Proteins that physically bind each other are generally involved in the execution of similar biological functions and shape similar phenotypes at the organismal level in health and disease. A protein interactome—the network of all possible protein interactions—constitutes an important intermediary step that could bridge the often difficult to cross chasm between genotype and phenotype, and is key in identifying drug targets.

A study conducted by scientists at Open Targets, European Molecular Biology Laboratory’s European Bioinformatics Institute (EMBL-EBI), and GlaxoSmithKline has uncovered genes linked to over 1000 human traits from 21 therapeutic areas, demonstrating that the process pinpoints drug targets or genes linked to diseases. The study reveals the shared basis of diseases using a map of interacting human proteins. By clarifying links between genetic mechanisms and human traits and diseases, the method can potentially prioritize candidate targets for drug discovery and identify opportunities for repurposing existing drugs.

The findings were published in the journal Nature Genetics on February 23, in an article titled “Network expansion of genetic associations defines a pleiotropy map of human cell biology.”

“This is an exciting showcase of one of our Open Targets collaborative informatics projects that has generated an array of new insights for novel target discovery as well as drug repurposing, and informs our understanding of the connection between rare and common diseases through shared biological processes,” said Ellen McDonagh, PhD, Director of Informatics Science at Open Targets.

Genome Wide Association Studies (GWAS) link genetic blueprints and disease phenotypes. To determine how genes contribute to disease, understanding protein function is critical since these are the workhorses in any cell.

Combining evidence from different sources, including EMBL-EBI’s IntAct database, Reactome, and Signor, the current study mapped the human protein interactome. This enabled the researchers to identify groups of interacting proteins that have been genetically linked through GWAS studies.


When little is known about the function of a novel protein, identifying its binding partners can reveal the biological processes it is involved in, offering clues for novel or alternative therapeutic targets. In this study, the researchers found 73 protein clusters linked to more than one trait or disease, a phenomenon known as pleiotropy. Pleiotropic relationships are invaluable to drug discovery because they indicate when a therapy for one disease might be effective in treating another. Pleiotropy can also point out targets to avoid that might trigger side effects.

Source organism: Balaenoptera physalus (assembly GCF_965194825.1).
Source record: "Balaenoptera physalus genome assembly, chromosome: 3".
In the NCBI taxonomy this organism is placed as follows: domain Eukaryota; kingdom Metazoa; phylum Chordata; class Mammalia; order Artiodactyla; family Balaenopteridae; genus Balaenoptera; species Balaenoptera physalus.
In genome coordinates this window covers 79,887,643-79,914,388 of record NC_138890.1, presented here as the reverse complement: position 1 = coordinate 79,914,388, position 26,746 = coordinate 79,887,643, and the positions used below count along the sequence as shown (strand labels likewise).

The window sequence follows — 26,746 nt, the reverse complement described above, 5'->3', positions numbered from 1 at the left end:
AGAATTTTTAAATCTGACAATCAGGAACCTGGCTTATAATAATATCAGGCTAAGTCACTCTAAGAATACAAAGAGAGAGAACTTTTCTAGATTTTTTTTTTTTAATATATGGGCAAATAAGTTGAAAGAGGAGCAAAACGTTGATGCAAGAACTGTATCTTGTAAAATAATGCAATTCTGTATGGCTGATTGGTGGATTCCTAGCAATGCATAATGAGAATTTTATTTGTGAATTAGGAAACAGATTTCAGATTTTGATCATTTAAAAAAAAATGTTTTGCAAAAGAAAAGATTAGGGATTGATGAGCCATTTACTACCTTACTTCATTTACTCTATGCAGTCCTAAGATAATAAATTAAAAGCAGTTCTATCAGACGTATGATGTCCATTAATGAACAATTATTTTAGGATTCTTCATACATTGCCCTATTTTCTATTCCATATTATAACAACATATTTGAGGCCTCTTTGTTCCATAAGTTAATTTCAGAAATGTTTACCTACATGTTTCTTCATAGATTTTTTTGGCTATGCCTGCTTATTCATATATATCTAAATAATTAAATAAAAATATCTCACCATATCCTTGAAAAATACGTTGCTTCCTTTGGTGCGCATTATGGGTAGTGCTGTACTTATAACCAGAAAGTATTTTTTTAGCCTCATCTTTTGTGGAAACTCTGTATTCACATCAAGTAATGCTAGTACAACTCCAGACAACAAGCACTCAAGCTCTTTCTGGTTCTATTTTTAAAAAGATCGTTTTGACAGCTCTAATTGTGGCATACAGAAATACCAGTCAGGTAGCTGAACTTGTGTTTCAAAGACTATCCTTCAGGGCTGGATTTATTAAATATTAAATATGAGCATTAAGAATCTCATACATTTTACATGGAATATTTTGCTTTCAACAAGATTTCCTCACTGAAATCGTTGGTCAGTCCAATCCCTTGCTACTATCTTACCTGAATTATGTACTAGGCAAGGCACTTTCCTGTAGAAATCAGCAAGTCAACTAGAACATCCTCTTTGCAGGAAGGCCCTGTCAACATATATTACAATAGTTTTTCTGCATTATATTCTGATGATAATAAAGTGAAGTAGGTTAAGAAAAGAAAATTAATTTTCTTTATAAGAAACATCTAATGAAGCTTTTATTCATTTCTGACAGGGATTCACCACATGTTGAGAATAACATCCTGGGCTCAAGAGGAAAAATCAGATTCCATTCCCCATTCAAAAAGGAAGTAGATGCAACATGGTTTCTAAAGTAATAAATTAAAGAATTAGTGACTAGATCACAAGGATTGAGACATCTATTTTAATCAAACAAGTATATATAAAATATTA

“The interactome identified some known associations, such as cardiovascular diseases and lipoprotein or cholesterol measurements,” said Inigo Barrio Hernandez, PhD, a postdoctoral fellow at Open Targets and EMBL-EBI. “But we also found some unexpected associations. For example, the interactome highlighted three protein clusters shared by ten respiratory and skin immune-related diseases. This is hugely exciting because we now have some biological support to repurpose existing drugs that are proven to be safe to treat related diseases.”

Getting to the root

Protein network expansion is also a useful tool in gauging the relative importance of genes at loci identified through GWAS that compare common variations in the human genome between individuals with a specific trait or disease and control subjects. To get to the root cause of a disease, methods such as Open Target’s “locus-to-gene machine learning score” predict potential causative genes and proteins linked to traits and diseases. This score factors in the distance from the point of common variation to the gene-of-interest and the structure of the DNA in that region to prioritize relevant causative genes.

Using inflammatory bowel disease (IBD) as an example, the researchers showed that the interactome could be used to find proteins most likely to be involved in causing disease.

“This work bridges many fields of biology, including statistical genetics, cell biology, and bioinformatics,” said Pedro Beltrao, PhD, associate professor at ETH Zurich and former group leader at EMBL-EBI. “It brought together groups from across Open Targets and EMBL-EBI, and highlights the value of collaborations across disciplines.”

“This is now being developed further to provide tissue and cell-type specific networks to help further prioritize targets for disease treatment,” said McDonagh.

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